aviso Notice:
* The final grade can be looked up through the Moodle server. If you have any claim or question about the grade or about my comments, please, let me know it by Tuesday 14th.




The planned syllabus is the following
  1. Historical introduction. Motivation and examples. Elementary group theory and number theory. Finite fields. Simple encryption algorithms.
  2. Discrete logarithm problem. Statement and examples. Basic attacks. Diffie-Hellman key exchange. The ElGamal cryptosystem.
  3. The RSA cryptosystem. Algorithm, examples and cautions. Primality tests and factorization algorithms. Introduction to the number field sieve.
  4. Elliptic curve cryptography. Elliptic curves and group law. Elliptic curves and factorization. The elliptic version of the discrete logarithm problem.
  5. Complementary topics. Digital signatures. The algorithm DES. Knapsack cryptosystems. Lattices and cryptography.
This syllabus, the scope, aims and background are included in the proposal of the course. It was written long time ago and may suffer some (non substantial) changes.

This is the presentation of the course delivered the first day.

The schedule of the lectures is Tuesday and Thursday from 5:30 pm to 7:00 pm. The classroom is 320 in the Math Department "módulo 17" (formerly C-XV).

There is a web page for general reference about master courses in the Math Department. This is the Moodle server at Math Department.



There will be posted here short excerpts of the theory with some basic examples and some auxiliary material. Check also the links.

0. Using the computer
Basic Linux commands The basics of compiling and running
Lecture 1 (Running on the console)
Lecture 2 (Crash course on Python) Python cheat sheet by M. Goerz)
Sage reference: number theory (by W. Stein) Sage function description: p.46-53 of SAGE for Newbies by Ted Kosan
A home made scytale (/ˈskɪtəliː/): message gibberish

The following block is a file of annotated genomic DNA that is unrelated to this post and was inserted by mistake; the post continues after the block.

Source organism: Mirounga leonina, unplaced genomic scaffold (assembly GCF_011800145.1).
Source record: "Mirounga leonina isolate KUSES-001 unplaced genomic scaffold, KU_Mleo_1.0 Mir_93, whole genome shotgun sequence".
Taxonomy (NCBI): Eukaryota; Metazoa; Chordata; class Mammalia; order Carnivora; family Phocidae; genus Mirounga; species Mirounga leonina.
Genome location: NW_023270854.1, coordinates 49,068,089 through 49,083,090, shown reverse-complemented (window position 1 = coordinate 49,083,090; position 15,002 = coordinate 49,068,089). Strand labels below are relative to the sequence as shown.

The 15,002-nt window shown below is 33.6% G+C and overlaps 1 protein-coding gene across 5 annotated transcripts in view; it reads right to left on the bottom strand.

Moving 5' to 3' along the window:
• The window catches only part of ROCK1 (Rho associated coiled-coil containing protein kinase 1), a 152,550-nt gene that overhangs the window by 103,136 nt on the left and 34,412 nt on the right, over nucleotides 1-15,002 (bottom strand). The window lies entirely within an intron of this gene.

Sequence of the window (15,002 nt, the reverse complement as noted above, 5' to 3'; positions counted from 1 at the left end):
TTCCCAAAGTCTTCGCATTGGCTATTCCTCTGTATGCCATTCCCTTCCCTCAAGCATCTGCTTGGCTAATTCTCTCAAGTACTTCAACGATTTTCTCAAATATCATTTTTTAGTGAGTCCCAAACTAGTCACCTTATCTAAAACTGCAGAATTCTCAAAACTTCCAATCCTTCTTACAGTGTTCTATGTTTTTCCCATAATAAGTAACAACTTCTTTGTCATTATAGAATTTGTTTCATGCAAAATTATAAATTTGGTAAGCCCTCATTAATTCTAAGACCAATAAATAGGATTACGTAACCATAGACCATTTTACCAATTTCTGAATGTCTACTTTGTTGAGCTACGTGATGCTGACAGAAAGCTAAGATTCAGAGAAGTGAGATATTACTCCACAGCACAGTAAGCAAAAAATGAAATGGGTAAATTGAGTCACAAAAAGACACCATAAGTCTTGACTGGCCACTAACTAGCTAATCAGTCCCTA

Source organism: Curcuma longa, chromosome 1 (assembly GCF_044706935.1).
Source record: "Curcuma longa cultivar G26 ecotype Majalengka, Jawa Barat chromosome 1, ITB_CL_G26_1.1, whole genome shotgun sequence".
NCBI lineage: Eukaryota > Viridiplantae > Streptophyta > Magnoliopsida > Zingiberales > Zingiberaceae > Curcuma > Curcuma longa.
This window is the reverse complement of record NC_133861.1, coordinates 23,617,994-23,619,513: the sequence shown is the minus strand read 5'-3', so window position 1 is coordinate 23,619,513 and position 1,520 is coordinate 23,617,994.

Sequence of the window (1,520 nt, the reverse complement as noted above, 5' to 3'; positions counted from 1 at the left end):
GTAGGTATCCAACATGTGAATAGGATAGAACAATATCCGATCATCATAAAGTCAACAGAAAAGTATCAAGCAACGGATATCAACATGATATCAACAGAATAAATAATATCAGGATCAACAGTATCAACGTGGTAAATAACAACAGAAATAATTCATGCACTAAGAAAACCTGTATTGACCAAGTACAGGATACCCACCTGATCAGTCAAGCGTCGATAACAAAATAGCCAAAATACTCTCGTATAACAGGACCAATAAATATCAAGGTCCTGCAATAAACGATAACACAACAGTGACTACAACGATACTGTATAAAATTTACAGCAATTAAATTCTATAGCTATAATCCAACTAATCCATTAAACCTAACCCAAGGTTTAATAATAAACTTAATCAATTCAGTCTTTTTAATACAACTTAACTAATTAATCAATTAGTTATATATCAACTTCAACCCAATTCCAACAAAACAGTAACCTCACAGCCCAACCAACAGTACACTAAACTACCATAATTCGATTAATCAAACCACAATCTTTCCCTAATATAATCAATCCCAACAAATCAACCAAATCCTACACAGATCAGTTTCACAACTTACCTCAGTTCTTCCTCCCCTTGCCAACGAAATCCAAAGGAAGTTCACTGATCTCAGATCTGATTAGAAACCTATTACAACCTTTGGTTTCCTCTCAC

Templates: helloworld.c,, example.sage, example3d.sage

Recall that Sage is free software system that runs under Linux. If you prefer not to install anything in your computer you can ask me for a live DVD (it is slow but works) or try Sage online through the official website.

Chapter 1
Elementary Number Theory
Simple encryption algorithms: Affine ciphers and Hill cipher (Sage: affine, hill  )
Theoretical Cryptography (presentation 10 slides)

Chapter 2
Discrete logarithms (Sage: brute force and baby-step giant step)
The ElGamal cryptosystem (Sage: encryption, decryption)
Encoding Schemes and Finite Fields (Sage: num2text, text2num, ElGamalFF)

Chapter 3
RSA (Sage: rsa including key generation, encryption and decryption)
Primality tests (Sage: Miller-Rabin).
Factorization algorithms (Sage: fermat_factorpollard_p_auto2)

Chapter 4
Group law (Sage: plot_g_lplot_g_l.png, g_l )
Lenstra's factorization algorithm (Sage: fast_multplenstralenstra_stein )
Elliptic curve cryptography (Sage: ecdlp,  mv_elgamal)

Complementary topics
Digital signatures: signature
Secret sharing: secret_sharing


Exercises and homework assignments

Home assignments
sheet 1
sheet 2
sheet 3 sheet 4

There are also challenges delivered in the lectures. Their statements may change for one student to another.  The following  table is a sample. Please do not use them in substituion of the challenges assigned to you.

Challenges 1
Challenges 2
Challenges 3 Challenges 4




You can consult your grades in the Moodle server at Math Department using your email address and the password of your computer account.

1) Home assignments: 40%.
2) Final exam or challenges: 40%.
3) Quizzes, in-class exercises, participation: 20%

You have to get at least 50% to pass the course.

Examples: Suppose that there are 5 assignments sheets and 8 challenges along the course.
A student solving 4/5 of the exercises and one half of the challenges gets 40*4/5+40*1/2=52 plus the grade coming from 3).
Another student solving one half of the exercises and zero challenges accumulates 40*1/2+0=20 and (even with a high participation in class) should pass a final exam.

In other words, the final examination is not mandatory. It is reserved for students who did not get enough points from other sources.



Computer Science: